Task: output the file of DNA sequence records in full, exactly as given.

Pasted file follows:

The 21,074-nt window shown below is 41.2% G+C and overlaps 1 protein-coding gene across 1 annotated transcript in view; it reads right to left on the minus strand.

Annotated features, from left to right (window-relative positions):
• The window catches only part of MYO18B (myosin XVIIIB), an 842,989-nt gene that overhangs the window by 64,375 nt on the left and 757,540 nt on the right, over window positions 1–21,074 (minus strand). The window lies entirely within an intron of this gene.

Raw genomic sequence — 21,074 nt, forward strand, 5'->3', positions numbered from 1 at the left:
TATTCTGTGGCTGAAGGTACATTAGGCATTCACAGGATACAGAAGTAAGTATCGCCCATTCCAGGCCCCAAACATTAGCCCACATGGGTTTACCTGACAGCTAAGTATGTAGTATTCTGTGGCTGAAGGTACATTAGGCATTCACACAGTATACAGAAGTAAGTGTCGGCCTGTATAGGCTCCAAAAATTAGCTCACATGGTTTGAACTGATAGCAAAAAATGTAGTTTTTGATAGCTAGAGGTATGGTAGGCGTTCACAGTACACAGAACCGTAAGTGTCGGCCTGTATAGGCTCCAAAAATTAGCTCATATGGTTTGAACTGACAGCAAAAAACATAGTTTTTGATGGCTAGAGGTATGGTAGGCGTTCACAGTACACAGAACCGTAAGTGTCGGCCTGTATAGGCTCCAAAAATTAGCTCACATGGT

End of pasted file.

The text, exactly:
The 21,074-nt window shown below is 41.2% G+C and overlaps 1 protein-coding gene across 1 annotated transcript in view; it reads right to left on the minus strand.

Annotated features, from left to right (window-relative positions):
• The window catches only part of MYO18B (myosin XVIIIB), an 842,989-nt gene that overhangs the window by 64,375 nt on the left and 757,540 nt on the right, over window positions 1–21,074 (minus strand). The window lies entirely within an intron of this gene.

Raw genomic sequence — 21,074 nt, forward strand, 5'->3', positions numbered from 1 at the left:
TATTCTGTGGCTGAAGGTACATTAGGCATTCACAGGATACAGAAGTAAGTATCGCCCATTCCAGGCCCCAAACATTAGCCCACATGGGTTTACCTGACAGCTAAGTATGTAGTATTCTGTGGCTGAAGGTACATTAGGCATTCACACAGTATACAGAAGTAAGTGTCGGCCTGTATAGGCTCCAAAAATTAGCTCACATGGTTTGAACTGATAGCAAAAAATGTAGTTTTTGATAGCTAGAGGTATGGTAGGCGTTCACAGTACACAGAACCGTAAGTGTCGGCCTGTATAGGCTCCAAAAATTAGCTCATATGGTTTGAACTGACAGCAAAAAACATAGTTTTTGATGGCTAGAGGTATGGTAGGCGTTCACAGTACACAGAACCGTAAGTGTCGGCCTGTATAGGCTCCAAAAATTAGCTCACATGGT